Karate Black Belt Concentrates on Career in the Biological Sciences
Sumeet Sharma is one student who feels very lucky to be working in a research lab this summer. “It’s tough to find labs that will take students for just the summer,” explained Sharma, a sophomore at Cornell University. Thanks to funds from the American Recovery and Reinvestment Act (ARRA), he has a summer internship in Dr. Xiadong Cheng’s biochemistry lab at the Emory University School of Medicine.
“These funds opened up a lot more opportunities for undergrads in research,” Sharma said. He also noted the double bonus of an internship that provides hands-on lab experience and a summer income. The ARRA funds, made available to the National Institutes of Health’s Office of the Director, are providing otherwise not readily available financial assistance to support high school and college students through educational training opportunities and promote careers in science and biotechnology research.
Sharma, from Dunwoody, Georgia, grew up influenced by the research science careers of both parents. His father is an AIDS researcher, and his mother works in AIDS prevention. This exposure engendered his interest in and enthusiasm for science from an early age. At Cornell University, he is majoring in Biological Sciences with a concentration in Biochemistry.
As a certified instructor with a black belt in karate who has taught young children in martial arts, he shows fortitude and perseverance–two qualities that often forecast success for a scientific research career. While he has not yet decided whether he will opt for a degree in medicine or medical research, he is clear on his pursuit of a career in the biological sciences. Sharma described how he is motivated by biological research since it is the core to revealing the intricate chemical mechanisms that govern all living things.
In Cheng’s lab, Sharma is supporting work in the area of epigenetics which examines how genes are controlled, that is, turned on or off. All bodily functions are under some form of genetic control. Genes can be turned on to perform a function or silenced by changes in the three dimensional structure of genetic material. These changes are caused by molecules known as epigenetic factors that bind to genetic material. Epigenetic factors are found in a mother’s womb, in our diet, and in the environment we live in. Binding of these factors to genetic material can preserve healthy gene function or can destroy it resulting in diabetes, cancer, autoimmune diseases, mental disorders, stress, among other illnesses. Cheng’s lab is trying to discover new epigenetic factors that regulate gene activity. Sharma’s daily routine includes a variety of lab techniques that allow him to study the regulation of genes. He will be back in Cheng’s lab next summer supported for a second time with ARRA funds.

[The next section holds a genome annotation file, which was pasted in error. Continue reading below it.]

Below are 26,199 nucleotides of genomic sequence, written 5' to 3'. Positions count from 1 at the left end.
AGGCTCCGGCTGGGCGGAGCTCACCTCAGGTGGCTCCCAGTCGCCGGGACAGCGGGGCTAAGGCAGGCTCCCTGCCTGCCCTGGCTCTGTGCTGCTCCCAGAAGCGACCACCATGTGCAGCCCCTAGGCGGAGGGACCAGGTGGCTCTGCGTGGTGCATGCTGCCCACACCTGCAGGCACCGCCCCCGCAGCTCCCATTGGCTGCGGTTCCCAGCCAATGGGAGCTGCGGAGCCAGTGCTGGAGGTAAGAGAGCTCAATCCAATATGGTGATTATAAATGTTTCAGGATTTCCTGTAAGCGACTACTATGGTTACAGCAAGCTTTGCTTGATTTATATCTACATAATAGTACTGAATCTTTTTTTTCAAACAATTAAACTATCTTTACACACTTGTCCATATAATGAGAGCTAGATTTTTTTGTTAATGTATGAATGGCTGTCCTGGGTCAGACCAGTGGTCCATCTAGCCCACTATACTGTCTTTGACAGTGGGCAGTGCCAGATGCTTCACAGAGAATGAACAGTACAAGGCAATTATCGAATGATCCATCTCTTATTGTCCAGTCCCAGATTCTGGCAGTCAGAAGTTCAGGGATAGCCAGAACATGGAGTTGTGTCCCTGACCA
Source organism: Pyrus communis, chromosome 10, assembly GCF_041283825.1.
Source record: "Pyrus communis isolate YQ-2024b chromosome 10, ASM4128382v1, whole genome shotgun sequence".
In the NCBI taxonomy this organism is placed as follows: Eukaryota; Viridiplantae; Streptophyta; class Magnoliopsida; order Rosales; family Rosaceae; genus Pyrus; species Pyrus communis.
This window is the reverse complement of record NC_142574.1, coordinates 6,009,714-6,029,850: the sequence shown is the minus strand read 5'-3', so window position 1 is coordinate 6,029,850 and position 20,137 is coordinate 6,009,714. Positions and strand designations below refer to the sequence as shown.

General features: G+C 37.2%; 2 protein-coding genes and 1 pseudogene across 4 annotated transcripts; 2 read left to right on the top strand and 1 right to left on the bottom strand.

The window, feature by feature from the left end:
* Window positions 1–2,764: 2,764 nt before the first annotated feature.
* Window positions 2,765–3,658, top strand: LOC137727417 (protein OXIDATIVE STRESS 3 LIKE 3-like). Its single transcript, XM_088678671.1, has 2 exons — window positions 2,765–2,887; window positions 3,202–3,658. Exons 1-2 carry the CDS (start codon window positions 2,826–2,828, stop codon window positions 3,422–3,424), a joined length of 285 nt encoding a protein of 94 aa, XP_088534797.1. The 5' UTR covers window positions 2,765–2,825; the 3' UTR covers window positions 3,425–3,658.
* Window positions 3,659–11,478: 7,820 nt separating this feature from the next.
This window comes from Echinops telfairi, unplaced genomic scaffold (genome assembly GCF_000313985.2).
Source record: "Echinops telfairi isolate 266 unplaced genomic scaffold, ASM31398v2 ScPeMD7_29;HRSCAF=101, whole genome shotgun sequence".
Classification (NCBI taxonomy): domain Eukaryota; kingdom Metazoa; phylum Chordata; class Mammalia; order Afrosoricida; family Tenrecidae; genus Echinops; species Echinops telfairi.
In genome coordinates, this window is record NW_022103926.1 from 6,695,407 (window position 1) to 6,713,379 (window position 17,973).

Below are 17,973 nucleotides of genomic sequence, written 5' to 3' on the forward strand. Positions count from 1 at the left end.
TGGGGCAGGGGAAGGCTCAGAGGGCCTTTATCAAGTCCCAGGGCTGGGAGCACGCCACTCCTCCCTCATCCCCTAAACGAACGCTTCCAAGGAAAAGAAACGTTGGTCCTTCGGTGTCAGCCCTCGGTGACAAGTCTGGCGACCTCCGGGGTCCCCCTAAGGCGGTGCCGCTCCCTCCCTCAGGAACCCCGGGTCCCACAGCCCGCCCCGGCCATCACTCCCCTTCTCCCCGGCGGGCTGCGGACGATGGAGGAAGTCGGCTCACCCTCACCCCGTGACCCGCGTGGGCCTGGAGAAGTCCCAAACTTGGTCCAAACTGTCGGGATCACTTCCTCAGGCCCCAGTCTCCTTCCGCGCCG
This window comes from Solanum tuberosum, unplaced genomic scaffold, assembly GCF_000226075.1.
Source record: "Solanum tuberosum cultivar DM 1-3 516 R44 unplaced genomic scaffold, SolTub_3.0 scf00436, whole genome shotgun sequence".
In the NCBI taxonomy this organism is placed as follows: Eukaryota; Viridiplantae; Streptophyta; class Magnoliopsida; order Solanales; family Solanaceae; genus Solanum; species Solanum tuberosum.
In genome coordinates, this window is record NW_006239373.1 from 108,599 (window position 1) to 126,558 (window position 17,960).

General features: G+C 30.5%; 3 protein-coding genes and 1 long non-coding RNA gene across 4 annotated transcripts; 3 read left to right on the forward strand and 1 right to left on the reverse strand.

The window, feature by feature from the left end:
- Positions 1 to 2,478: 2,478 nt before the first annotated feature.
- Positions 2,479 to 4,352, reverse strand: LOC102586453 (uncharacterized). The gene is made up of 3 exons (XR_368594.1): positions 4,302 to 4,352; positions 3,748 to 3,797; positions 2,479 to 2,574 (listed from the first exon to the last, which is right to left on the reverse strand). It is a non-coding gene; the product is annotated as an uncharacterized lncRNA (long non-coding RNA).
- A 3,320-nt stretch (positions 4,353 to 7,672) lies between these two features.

Cheng hopes that Sharma will obtain theoretical knowledge and practical experience to benefit him not only in his undergraduate goals of a biology major but as a first step in building a platform for reaching new levels of experience in biology that will contribute to his achievements for the rest of his life. The chance to work hands-on in a cutting-edge laboratory will give him an extraordinary insight into the practical aspects of biology, which is exactly what is necessary to become introduced to the world of scientific research.
The Epigenomics Program is funded through the NIH Common Fund and is managed by the National Institute of Environmental Health Sciences, the National Institute on Drug Abuse, the National Institute on Deafness and Other Communication Disorders, the National Institute of Diabetes and Digestive and Kidney Diseases, and the Office of Strategic Coordination. The NIH Common Fund encourages collaboration and supports a series of exceptionally high impact, trans-NIH programs that no single NIH institute could tackle alone, but which the agency as a whole can address to make the biggest impact possible on the progress of medical research. Additional information about the NIH Common Fund Roadmap can be found at http://commonfund.nih.gov.
The National Institutes of Health (NIH) — The Nation's Medical Research Agency — includes 27 Institutes and Centers and is a component of the U.S. Department of Health and Human Services. It is the primary federal agency for conducting and supporting basic, clinical and translational medical research, and it investigates the causes, treatments, and cures for both common and rare diseases. For more information about NIH and its programs, visit http://www.nih.gov.
The summer student interviewed for this article are being funded through the American Recovery and Reinvestment Act (ARRA). More information about NIH’s ARRA grant funding opportunities can be found at http://grants.nih.gov/recovery. To track the progress of HHS activities funded through the ARRA, visit http://www.hhs.gov/recovery. To track all federal funds provided through the ARRA, visit http://www.recovery.gov.